N-2-aminoethyl imidazole hydrobromide A1 (2.29 g, 10 mmol) was suspended in ethanol (30 mL), followed by addition of triethylamine (TEA, approx. 3 mL). The reaction mixture initially became clear and then formed a precipitate. To this mixture was added CF3CO2Et (F1, approx. 2 mL), and the mixture was stirred at room temperature over night. The precipitate was removed by filtration, and the filtrate was dried by rotoevaporation and high vacuum. The solid residue was suspended in 30 mL THF. Undissolved solid was removed by filtration, and the filtrate was dried by rotoevaporation and high vacuum. The resulting solid was heated in 25-30 mL toluene until it melted, followed by removal of the toluene by rotoevaporation. Addition of toluene was repeated, followed by removal of toluene under high vacuum, yielding 2.0 g (9.6 mmol) F2 in a ratio of about 8:1 relative to residual TEA based on NMR analysis.

Example 14

F2 (4.17 g, 20 mmol) was dissolved in about 10 mL THF, and an opalescent precipitate was removed by filtration and chased with 10 mL THF, after which bromoacetate phenyl ester F3 (5.16 g, 24 mmol) was added. The mixture was heated to reflux with a heat gun twice, and was then allowed to stand overnight at room temperature, forming crystals. To this mixture was added 10 mL ether, and the crystals were suspended by sonication, followed by suction filtration and washing with a little THF. The filtered solid was dried under vacuum, yielding 6.85 grams (16.2 mmol) of product F4.

Example 15

F4 (2.11 g, 5 mmol) was dissolved in acetonitrile (10 mL), producing a hazy solution. To this was added solid N-2-aminoethyl imidazole A1 (600 mg, 5.4 mmol) with stirring at room temperature, followed by brief gentle warming, then stirring at room temperature for about 2 h, resulting in formation of adduct F5. Solvent was removed by rotoevaporation at 40° C., and 10 mL of acetonitrile was added, followed by bromoacetate phenyl ester F3 (1.11 g, 5.16 mmol) in one portion with stirring at room temperature. The mixture was then warmed gently by heat gun over about 30 min, then rotoevaporated at 40° C. to form a glass. The glassy material was triturated with 45 mL of THF over night. Solid product was collected by filtration on a medium frit, yielding 2.8 g. This was triturated with 30 mL acetonitrile, warmed gently, then stirred in an ice bath, then warmed to room temperature over 2 h. Solid product was collected by filtration, yielding 1.4 g (2.1 mmol) of F6.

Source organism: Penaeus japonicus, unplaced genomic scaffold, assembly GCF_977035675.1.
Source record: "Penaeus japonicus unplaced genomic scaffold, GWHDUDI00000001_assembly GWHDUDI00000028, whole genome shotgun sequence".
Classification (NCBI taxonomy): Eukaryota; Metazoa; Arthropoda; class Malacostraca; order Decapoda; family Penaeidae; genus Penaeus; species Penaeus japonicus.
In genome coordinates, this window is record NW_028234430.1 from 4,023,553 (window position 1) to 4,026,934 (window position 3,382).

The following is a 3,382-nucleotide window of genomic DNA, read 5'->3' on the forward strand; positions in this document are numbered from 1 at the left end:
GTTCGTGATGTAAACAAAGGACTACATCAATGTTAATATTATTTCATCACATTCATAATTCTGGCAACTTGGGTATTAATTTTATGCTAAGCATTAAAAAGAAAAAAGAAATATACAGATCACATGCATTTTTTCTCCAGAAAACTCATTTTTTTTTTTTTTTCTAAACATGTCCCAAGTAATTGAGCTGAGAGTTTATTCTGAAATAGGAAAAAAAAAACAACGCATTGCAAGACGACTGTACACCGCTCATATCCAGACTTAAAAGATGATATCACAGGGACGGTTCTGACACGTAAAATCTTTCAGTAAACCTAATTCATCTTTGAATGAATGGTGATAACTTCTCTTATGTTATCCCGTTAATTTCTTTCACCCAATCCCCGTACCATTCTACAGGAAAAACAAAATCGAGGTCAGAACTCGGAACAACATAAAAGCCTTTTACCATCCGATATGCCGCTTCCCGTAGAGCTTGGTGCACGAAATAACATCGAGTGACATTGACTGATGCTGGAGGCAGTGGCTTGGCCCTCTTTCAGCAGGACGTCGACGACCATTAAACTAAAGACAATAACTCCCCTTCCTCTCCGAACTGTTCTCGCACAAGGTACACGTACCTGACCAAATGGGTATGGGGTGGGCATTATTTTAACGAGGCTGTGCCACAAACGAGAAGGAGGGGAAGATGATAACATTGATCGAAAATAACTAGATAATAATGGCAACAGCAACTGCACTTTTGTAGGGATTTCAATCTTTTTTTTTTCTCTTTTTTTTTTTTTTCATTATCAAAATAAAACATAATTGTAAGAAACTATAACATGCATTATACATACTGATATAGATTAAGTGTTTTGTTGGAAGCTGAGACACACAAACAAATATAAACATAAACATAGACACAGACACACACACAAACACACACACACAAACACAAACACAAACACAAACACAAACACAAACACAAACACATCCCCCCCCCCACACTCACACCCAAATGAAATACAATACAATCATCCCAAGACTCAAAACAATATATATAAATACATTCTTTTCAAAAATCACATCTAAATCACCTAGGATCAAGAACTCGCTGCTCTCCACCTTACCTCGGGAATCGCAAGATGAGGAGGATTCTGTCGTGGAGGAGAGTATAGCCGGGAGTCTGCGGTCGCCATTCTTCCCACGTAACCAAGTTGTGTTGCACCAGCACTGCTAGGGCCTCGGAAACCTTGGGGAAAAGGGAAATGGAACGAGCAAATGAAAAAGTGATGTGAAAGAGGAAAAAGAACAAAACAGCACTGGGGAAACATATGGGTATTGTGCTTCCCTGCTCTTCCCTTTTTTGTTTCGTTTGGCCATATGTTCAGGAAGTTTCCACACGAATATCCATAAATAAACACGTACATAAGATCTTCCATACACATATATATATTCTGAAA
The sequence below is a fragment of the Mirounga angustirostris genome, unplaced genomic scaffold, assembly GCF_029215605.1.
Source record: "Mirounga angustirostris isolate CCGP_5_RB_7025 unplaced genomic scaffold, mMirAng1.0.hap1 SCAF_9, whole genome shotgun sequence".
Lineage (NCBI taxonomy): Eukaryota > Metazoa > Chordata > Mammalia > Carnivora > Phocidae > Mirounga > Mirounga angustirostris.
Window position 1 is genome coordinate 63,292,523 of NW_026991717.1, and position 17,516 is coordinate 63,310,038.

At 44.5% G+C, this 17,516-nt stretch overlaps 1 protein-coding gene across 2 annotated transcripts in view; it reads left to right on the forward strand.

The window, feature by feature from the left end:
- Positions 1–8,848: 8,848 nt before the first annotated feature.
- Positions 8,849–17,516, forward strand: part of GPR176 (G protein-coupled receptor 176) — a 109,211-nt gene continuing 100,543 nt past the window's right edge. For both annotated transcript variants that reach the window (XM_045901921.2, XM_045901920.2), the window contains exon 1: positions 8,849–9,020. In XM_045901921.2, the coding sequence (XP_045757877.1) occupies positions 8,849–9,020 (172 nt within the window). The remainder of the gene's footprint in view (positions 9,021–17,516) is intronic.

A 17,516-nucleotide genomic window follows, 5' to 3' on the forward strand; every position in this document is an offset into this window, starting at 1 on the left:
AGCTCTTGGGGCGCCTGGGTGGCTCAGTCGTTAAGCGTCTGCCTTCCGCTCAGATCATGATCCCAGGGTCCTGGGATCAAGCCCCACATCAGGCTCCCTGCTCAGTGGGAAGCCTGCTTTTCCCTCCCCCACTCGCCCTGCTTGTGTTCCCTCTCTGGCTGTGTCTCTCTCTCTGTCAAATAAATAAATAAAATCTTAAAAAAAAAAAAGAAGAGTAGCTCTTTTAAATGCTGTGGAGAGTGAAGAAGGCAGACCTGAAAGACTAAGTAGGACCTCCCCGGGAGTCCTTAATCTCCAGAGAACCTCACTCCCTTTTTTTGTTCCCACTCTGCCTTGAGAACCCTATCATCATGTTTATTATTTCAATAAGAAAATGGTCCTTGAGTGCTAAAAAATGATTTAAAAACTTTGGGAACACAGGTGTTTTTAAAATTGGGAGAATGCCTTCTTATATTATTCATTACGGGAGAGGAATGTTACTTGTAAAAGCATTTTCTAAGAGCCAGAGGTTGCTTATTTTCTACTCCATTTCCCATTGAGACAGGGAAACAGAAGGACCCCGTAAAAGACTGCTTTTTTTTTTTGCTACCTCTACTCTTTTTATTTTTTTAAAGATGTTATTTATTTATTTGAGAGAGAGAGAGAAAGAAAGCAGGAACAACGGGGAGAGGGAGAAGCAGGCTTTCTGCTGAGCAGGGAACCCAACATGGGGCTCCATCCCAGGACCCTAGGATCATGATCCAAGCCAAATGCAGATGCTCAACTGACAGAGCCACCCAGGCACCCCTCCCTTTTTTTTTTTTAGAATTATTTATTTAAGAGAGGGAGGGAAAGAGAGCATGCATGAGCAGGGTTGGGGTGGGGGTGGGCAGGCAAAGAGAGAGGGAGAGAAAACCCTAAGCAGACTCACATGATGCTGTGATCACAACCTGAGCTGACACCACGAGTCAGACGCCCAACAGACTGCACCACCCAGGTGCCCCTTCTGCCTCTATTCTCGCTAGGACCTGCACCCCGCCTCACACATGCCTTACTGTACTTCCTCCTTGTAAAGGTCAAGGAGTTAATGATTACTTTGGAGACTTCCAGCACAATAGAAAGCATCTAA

Example 16

F4 (1.46 g, 3.5 mmol) was dissolved in about 12 mL of acetonitrile (ACN) with sonication and then was added to a stirred solution of F7 (990 mg, 5.46 mmol) in ACN (2 mL) and stirred at room temperature for about 2 h. Most of the acetonitrile was removed by rotoevaporation (leaving a volume of about 2 mL), and 50 mL ether was added and mixed. The opaque ether layer was decanted, and 20 mL of ether was added, mixed, and then decanted. The acetonitrile layer was dried under high vacuum, producing a sticky foam. The sample was dissolved in aq HBr (10 drops HBr/L of water), applied to a C18 reverse phase silica column (40 by 60 mm, BakerBond Octadecyl 40 Micron Prep LC packing material, PN 7025-01 from J. T. Baker Inc., USA) packed with aq HBr, and eluted with 400 mL of aq HBr, then 220 mL of 200:20 aq HBr/ACN, then 230 mL of 200:30 aq HBr/ACN, then 240 mL of 200:40 aq HBr/ACN. Fractions were analyzed by silica TLC plates and visualized with ninhydrin and/or molybdic acid stain solution (12 g (NH4)8Mo7O24.4H2O, 0.5 g cerric ammonium nitrate, 50 mL H2SO4, and 450 mL water). Product fractions were combined and evaporated under high vacuum to produce F8 as a sticky foam (1.14 g, 2.24 mmol).

Example 17

F8 was dissolved in 15 mL water and 5 mL acetonitrile, 5 mL concentrated NH4OH was then added. After 3 h, solvent was removed by rotoevaporation, the solid residue was dissolved in aq HBr as above and chromatographed on the same column as above (which had been washed with methanol and reequilibrated in aq HBr). Elution was performed using aq HBr, then 100:5 aq HBr/ACN, then 100:10 aq HBr/ACN. Fractions were spotted on silica TLC plates and visualized with ninhydrin. Ninhydrin-reactive fractions were pooled and evaporated. The product was suspended in acetonitrile, and crystals were broken up by sonication. White solid was collected by vacuum filtration on a medium frit and vacuum-dried, yielding 740 mg (1.5 mmol) white solid F9.